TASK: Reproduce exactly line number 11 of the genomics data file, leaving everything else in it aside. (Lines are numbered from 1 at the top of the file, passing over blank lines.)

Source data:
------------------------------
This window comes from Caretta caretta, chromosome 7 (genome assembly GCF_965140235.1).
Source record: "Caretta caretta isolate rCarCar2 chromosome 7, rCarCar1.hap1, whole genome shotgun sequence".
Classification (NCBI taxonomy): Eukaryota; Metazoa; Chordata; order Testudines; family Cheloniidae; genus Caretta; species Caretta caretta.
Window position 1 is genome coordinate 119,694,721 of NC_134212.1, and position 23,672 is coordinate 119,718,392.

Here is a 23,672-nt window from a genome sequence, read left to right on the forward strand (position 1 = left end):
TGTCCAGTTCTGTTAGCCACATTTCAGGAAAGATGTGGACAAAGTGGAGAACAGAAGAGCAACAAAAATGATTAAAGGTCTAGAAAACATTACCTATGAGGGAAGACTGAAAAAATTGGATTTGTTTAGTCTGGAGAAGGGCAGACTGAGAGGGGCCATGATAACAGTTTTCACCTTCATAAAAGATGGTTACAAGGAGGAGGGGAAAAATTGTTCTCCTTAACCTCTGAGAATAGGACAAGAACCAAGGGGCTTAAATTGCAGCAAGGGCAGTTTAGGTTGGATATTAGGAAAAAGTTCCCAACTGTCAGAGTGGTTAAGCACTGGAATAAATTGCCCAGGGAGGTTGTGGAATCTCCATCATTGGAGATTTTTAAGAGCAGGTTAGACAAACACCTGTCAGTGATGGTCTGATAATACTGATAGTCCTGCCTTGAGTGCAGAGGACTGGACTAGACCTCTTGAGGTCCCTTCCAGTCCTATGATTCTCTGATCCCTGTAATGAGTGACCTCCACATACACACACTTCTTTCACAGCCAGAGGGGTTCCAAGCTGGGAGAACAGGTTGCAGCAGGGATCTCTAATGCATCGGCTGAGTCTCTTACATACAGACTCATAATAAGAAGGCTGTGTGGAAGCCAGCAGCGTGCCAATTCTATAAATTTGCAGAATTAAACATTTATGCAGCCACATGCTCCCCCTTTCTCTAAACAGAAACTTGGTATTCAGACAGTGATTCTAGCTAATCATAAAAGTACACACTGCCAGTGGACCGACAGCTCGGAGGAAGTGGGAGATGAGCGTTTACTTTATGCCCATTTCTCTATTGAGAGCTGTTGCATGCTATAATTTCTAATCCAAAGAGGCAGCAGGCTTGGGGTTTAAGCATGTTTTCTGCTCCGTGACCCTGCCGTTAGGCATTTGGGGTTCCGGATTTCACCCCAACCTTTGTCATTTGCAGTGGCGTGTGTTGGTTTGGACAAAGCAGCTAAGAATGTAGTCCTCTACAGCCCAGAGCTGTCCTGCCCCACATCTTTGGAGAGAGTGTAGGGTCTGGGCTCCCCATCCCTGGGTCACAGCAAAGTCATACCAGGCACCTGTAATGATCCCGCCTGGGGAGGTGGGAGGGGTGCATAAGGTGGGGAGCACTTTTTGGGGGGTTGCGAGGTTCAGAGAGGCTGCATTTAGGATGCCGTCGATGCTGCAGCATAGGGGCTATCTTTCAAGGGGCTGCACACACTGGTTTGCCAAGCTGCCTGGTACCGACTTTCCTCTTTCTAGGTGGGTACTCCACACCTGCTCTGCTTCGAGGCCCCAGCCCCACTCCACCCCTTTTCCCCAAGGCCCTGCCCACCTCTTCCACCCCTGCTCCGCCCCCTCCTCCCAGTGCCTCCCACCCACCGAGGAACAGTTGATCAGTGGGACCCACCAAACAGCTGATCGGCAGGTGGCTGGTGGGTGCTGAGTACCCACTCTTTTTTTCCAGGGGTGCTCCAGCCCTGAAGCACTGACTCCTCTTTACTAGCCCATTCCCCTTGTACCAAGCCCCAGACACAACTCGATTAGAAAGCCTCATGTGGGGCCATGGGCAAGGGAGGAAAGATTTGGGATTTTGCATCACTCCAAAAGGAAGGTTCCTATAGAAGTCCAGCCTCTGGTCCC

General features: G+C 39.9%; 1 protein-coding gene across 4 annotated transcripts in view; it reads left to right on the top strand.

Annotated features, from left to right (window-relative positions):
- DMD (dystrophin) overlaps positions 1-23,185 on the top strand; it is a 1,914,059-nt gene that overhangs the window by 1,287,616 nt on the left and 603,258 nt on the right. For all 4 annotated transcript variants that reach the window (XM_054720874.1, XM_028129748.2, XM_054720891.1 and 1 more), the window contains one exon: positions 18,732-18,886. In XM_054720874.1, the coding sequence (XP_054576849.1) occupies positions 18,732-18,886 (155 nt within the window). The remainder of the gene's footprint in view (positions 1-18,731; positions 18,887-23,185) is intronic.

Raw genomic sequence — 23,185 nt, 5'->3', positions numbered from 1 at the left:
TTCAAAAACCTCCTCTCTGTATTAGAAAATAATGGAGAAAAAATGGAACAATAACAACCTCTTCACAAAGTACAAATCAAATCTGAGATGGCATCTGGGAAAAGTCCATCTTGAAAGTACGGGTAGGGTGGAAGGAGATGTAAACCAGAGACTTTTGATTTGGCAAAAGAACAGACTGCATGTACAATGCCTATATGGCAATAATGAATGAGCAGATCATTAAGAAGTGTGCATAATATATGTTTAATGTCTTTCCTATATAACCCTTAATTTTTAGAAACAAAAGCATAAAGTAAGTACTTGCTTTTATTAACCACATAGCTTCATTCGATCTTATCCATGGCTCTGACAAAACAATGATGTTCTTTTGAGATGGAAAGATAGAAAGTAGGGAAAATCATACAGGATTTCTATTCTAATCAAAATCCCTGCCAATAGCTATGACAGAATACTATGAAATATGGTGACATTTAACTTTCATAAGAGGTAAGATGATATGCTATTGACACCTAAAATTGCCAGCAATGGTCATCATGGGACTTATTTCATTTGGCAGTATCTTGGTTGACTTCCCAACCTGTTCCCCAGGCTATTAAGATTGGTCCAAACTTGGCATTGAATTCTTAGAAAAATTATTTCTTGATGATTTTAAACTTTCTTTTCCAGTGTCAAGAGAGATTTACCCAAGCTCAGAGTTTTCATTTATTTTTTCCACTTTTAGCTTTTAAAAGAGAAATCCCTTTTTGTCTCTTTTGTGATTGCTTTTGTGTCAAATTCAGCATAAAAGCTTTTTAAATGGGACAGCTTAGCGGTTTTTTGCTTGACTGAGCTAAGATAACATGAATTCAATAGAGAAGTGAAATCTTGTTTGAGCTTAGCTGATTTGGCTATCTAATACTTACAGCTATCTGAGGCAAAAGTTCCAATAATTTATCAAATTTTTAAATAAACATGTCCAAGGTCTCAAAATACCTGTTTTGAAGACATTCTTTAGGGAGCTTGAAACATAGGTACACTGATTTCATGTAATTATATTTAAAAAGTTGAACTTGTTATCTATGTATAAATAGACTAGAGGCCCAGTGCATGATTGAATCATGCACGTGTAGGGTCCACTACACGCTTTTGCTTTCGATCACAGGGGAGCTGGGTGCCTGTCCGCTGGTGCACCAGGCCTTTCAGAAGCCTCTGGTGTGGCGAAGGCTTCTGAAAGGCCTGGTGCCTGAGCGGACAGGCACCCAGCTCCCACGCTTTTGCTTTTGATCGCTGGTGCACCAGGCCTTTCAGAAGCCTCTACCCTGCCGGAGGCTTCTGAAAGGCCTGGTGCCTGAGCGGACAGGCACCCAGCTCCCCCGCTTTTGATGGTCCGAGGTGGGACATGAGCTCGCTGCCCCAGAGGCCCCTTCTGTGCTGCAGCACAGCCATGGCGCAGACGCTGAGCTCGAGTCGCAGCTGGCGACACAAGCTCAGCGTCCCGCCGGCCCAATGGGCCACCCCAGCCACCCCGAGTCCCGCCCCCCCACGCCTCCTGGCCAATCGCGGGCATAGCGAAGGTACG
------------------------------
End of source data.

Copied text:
TTCAAAAACCTCCTCTCTGTATTAGAAAATAATGGAGAAAAAATGGAACAATAACAACCTCTTCACAAAGTACAAATCAAATCTGAGATGGCATCTGGGAAAAGTCCATCTTGAAAGTACGGGTAGGGTGGAAGGAGATGTAAACCAGAGACTTTTGATTTGGCAAAAGAACAGACTGCATGTACAATGCCTATATGGCAATAATGAATGAGCAGATCATTAAGAAGTGTGCATAATATATGTTTAATGTCTTTCCTATATAACCCTTAATTTTTAGAAACAAAAGCATAAAGTAAGTACTTGCTTTTATTAACCACATAGCTTCATTCGATCTTATCCATGGCTCTGACAAAACAATGATGTTCTTTTGAGATGGAAAGATAGAAAGTAGGGAAAATCATACAGGATTTCTATTCTAATCAAAATCCCTGCCAATAGCTATGACAGAATACTATGAAATATGGTGACATTTAACTTTCATAAGAGGTAAGATGATATGCTATTGACACCTAAAATTGCCAGCAATGGTCATCATGGGACTTATTTCATTTGGCAGTATCTTGGTTGACTTCCCAACCTGTTCCCCAGGCTATTAAGATTGGTCCAAACTTGGCATTGAATTCTTAGAAAAATTATTTCTTGATGATTTTAAACTTTCTTTTCCAGTGTCAAGAGAGATTTACCCAAGCTCAGAGTTTTCATTTATTTTTTCCACTTTTAGCTTTTAAAAGAGAAATCCCTTTTTGTCTCTTTTGTGATTGCTTTTGTGTCAAATTCAGCATAAAAGCTTTTTAAATGGGACAGCTTAGCGGTTTTTTGCTTGACTGAGCTAAGATAACATGAATTCAATAGAGAAGTGAAATCTTGTTTGAGCTTAGCTGATTTGGCTATCTAATACTTACAGCTATCTGAGGCAAAAGTTCCAATAATTTATCAAATTTTTAAATAAACATGTCCAAGGTCTCAAAATACCTGTTTTGAAGACATTCTTTAGGGAGCTTGAAACATAGGTACACTGATTTCATGTAATTATATTTAAAAAGTTGAACTTGTTATCTATGTATAAATAGACTAGAGGCCCAGTGCATGATTGAATCATGCACGTGTAGGGTCCACTACACGCTTTTGCTTTCGATCACAGGGGAGCTGGGTGCCTGTCCGCTGGTGCACCAGGCCTTTCAGAAGCCTCTGGTGTGGCGAAGGCTTCTGAAAGGCCTGGTGCCTGAGCGGACAGGCACCCAGCTCCCACGCTTTTGCTTTTGATCGCTGGTGCACCAGGCCTTTCAGAAGCCTCTACCCTGCCGGAGGCTTCTGAAAGGCCTGGTGCCTGAGCGGACAGGCACCCAGCTCCCCCGCTTTTGATGGTCCGAGGTGGGACATGAGCTCGCTGCCCCAGAGGCCCCTTCTGTGCTGCAGCACAGCCATGGCGCAGACGCTGAGCTCGAGTCGCAGCTGGCGACACAAGCTCAGCGTCCCGCCGGCCCAATGGGCCACCCCAGCCACCCCGAGTCCCGCCCCCCCACGCCTCCTGGCCAATCGCGGGCATAGCGAAGGTACG